Breast Cancer

Breast cancer

Cancer that begins in the breast when breast cells grow out of control is called breast cancer. The cancer cells form a tumor which is felt as a lump. It is common in women but men can also get breast cancer. When cancer cells are spread to other organs, it is called metastatic breast cancer.

The treatment includes surgical removal of the affected part, chemotherapy, radiation therapy, or immunotherapy.

How bad is my breast cancer? 

The stages are based on the cancer growth or cancer spread.

Breast cancer

Cancer has five stages, 0, 1, 2, 3, or 4. A lower number means the extent of cancer spread is minimum. A higher number means cancer has spread maximum.

The cancer cells are tested for progesterone and estrogen receptors. Hormone receptor-positive breast cancer occurs when proteins are present in cancer cells. The doctor identifies the levels of the HER2 protein in the cells. High levels are high HER2-positive cancer. These cancers are easier to treat. If both tests are negative for any of these proteins, it’s known as triple-negative breast cancer.

Keep track of your symptom using Ankr (myAnkr web portal or the Ankr app). It will help you describe the uneasiness to your doctor or nurse.

It is beneficial to test the cells for specific genes, which can help decide the effectiveness of chemo and the chances of recurrence.

Ask your doctor about these tests and what the results might mean. The treatment of your breast cancer depends on several factors outlined in medical tests.

Warning signs/severe symptoms that need immediate medical attention

  1. Nipple discharge, especially if it is bloody or comes from only one breast
  2. A change in the size or shape of the breast
  3. Skin irritation or dimpling on the breast
  4. Redness or flaky skin on the nipple or breast
  5. Pain in any area of the breast
  6. A sudden change in breast texture, such as a peau d’orange appearance (dimpled, pitted skin like the skin of an orange)
  7. Swelling or a lump in the armpit area
  8. A nipple that is turning inward or appears flattened
  9. A rash on or around the nipple

What tests are needed to diagnose breast cancer?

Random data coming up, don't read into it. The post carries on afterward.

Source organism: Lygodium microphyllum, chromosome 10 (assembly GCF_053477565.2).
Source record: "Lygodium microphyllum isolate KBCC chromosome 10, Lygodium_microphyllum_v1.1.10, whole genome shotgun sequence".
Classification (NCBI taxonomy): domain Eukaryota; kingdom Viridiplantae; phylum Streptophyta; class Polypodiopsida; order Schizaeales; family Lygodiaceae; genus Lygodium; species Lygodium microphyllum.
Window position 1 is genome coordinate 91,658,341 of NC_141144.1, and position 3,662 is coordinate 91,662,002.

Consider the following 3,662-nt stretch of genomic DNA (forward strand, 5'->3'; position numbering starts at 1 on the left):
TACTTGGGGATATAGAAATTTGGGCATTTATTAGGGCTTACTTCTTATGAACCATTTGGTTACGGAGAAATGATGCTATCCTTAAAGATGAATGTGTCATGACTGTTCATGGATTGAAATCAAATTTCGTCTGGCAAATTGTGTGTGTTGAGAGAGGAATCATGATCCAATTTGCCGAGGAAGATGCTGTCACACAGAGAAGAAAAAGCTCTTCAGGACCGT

Doctors use several tests to diagnose breast cancer. One of these tests is a mammogram, which is like an X-ray that looks for lumps or abnormalities in the breast tissue. Another test is an ultrasound, which uses sound waves to create pictures of the breast tissue. A biopsy can also be advised by your Doctor to look under a microscope if cancer cells are present.

If breast cancer is found, more tests might be needed to see how far it has spread and decide on the best treatment. These tests may include an MRI, CT, or PET scan, and blood tests to check for certain proteins or genetic mutations.

It’s important to talk to your doctor about the results of these tests and ask any questions you might have to help make decisions about your treatment and care.

How to manage symptoms after breast cancer?

You may have a fear of cancer recurrence. Visit your doctor every three months or as recommended by your Doctor after the treatment ends. Do not skip follow-up visits. Your doctors will ask you about new symptoms. A physical examination and diagnostic tests may help to check recurrence.

How to prevent a breast cancer?

  1. Maintain a healthy weight
  2. Exercise regularly
  3. Limit alcohol consumption
  4. Don’t smoke
  5. Breastfeeding slightly lowers the risk of developing breast cancer.
  6. Get regular mammograms
  7. Know your family history

What caused my cancer?

  1. Gender (More common in women)
  2. Increased age
  3. Genetic make-up
  4. Previous breast cancer history
  5. Hormonal changes
  6. Hormone therapies
  7. Sedentary lifestyle
  8. Unhealthy diet
  9. excessive smoking and alcohol consumption

How can Ankr help with your breast cancer?

Don’t try to treat a breast cancer by yourself. Use Ankr to:
(1) learn about the common symptoms of breast cancer
(2) send message to your Doctor if they use Ankr platform*
(3) be better informed about how to prevent another breast cancer

Sign up for a free 30-day trial now

Did you like this content?

Tell us how we can improve this post?